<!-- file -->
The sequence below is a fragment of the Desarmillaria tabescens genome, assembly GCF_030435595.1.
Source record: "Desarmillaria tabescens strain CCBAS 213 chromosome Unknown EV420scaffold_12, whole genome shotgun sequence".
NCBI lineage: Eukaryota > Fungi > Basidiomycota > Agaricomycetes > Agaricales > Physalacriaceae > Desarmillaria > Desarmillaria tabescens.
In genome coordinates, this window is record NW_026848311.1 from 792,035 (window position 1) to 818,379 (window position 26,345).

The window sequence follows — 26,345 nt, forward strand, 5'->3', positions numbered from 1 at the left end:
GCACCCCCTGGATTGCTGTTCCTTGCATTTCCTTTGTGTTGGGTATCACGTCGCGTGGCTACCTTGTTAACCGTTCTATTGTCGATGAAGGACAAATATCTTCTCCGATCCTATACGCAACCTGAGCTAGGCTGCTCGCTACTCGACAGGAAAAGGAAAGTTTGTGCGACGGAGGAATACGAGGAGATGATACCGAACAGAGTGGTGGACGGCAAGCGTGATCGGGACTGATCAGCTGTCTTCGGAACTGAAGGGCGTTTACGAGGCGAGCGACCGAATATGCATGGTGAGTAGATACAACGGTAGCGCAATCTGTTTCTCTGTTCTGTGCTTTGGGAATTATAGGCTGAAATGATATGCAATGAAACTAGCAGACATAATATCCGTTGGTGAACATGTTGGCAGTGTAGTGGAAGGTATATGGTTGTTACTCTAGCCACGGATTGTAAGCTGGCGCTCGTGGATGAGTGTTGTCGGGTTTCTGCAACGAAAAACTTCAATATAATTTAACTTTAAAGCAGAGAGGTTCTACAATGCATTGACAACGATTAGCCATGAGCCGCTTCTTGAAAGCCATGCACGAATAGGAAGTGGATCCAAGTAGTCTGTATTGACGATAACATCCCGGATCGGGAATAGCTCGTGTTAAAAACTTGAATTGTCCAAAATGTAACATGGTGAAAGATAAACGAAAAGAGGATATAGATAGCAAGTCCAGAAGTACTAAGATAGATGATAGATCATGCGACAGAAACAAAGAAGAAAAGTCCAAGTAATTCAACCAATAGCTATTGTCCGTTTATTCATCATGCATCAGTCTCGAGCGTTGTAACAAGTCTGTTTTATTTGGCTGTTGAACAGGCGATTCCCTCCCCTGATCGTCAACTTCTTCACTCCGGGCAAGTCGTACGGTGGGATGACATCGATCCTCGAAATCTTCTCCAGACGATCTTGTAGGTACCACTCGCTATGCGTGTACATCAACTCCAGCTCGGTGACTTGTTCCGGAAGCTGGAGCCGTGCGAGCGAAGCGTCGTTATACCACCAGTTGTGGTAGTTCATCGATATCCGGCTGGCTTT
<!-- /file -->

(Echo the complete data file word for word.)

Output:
The sequence below is a fragment of the Desarmillaria tabescens genome, assembly GCF_030435595.1.
Source record: "Desarmillaria tabescens strain CCBAS 213 chromosome Unknown EV420scaffold_12, whole genome shotgun sequence".
NCBI lineage: Eukaryota > Fungi > Basidiomycota > Agaricomycetes > Agaricales > Physalacriaceae > Desarmillaria > Desarmillaria tabescens.
In genome coordinates, this window is record NW_026848311.1 from 792,035 (window position 1) to 818,379 (window position 26,345).

The window sequence follows — 26,345 nt, forward strand, 5'->3', positions numbered from 1 at the left end:
GCACCCCCTGGATTGCTGTTCCTTGCATTTCCTTTGTGTTGGGTATCACGTCGCGTGGCTACCTTGTTAACCGTTCTATTGTCGATGAAGGACAAATATCTTCTCCGATCCTATACGCAACCTGAGCTAGGCTGCTCGCTACTCGACAGGAAAAGGAAAGTTTGTGCGACGGAGGAATACGAGGAGATGATACCGAACAGAGTGGTGGACGGCAAGCGTGATCGGGACTGATCAGCTGTCTTCGGAACTGAAGGGCGTTTACGAGGCGAGCGACCGAATATGCATGGTGAGTAGATACAACGGTAGCGCAATCTGTTTCTCTGTTCTGTGCTTTGGGAATTATAGGCTGAAATGATATGCAATGAAACTAGCAGACATAATATCCGTTGGTGAACATGTTGGCAGTGTAGTGGAAGGTATATGGTTGTTACTCTAGCCACGGATTGTAAGCTGGCGCTCGTGGATGAGTGTTGTCGGGTTTCTGCAACGAAAAACTTCAATATAATTTAACTTTAAAGCAGAGAGGTTCTACAATGCATTGACAACGATTAGCCATGAGCCGCTTCTTGAAAGCCATGCACGAATAGGAAGTGGATCCAAGTAGTCTGTATTGACGATAACATCCCGGATCGGGAATAGCTCGTGTTAAAAACTTGAATTGTCCAAAATGTAACATGGTGAAAGATAAACGAAAAGAGGATATAGATAGCAAGTCCAGAAGTACTAAGATAGATGATAGATCATGCGACAGAAACAAAGAAGAAAAGTCCAAGTAATTCAACCAATAGCTATTGTCCGTTTATTCATCATGCATCAGTCTCGAGCGTTGTAACAAGTCTGTTTTATTTGGCTGTTGAACAGGCGATTCCCTCCCCTGATCGTCAACTTCTTCACTCCGGGCAAGTCGTACGGTGGGATGACATCGATCCTCGAAATCTTCTCCAGACGATCTTGTAGGTACCACTCGCTATGCGTGTACATCAACTCCAGCTCGGTGACTTGTTCCGGAAGCTGGAGCCGTGCGAGCGAAGCGTCGTTATACCACCAGTTGTGGTAGTTCATCGATATCCGGCTGGCTTT